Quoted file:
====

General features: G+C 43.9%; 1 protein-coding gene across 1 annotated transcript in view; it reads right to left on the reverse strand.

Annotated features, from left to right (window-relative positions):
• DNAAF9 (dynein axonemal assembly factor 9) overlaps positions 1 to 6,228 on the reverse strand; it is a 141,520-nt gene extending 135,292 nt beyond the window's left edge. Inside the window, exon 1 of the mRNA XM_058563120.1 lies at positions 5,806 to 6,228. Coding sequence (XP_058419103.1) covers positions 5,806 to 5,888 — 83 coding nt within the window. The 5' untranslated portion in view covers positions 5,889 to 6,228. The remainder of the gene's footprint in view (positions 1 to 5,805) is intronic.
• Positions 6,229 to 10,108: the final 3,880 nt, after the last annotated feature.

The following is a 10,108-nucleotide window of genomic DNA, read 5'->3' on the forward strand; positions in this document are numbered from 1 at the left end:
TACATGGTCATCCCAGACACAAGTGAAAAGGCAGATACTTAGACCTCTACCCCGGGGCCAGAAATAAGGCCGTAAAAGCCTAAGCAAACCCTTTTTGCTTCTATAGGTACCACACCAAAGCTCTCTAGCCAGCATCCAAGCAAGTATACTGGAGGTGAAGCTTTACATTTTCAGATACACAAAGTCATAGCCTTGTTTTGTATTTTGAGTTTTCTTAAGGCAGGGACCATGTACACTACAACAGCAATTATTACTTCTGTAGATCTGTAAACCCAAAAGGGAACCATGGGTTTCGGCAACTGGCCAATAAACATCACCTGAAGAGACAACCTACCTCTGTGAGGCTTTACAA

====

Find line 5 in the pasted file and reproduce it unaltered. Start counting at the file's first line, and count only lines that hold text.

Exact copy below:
The following is a 10,108-nucleotide window of genomic DNA, read 5'->3' on the forward strand; positions in this document are numbered from 1 at the left end: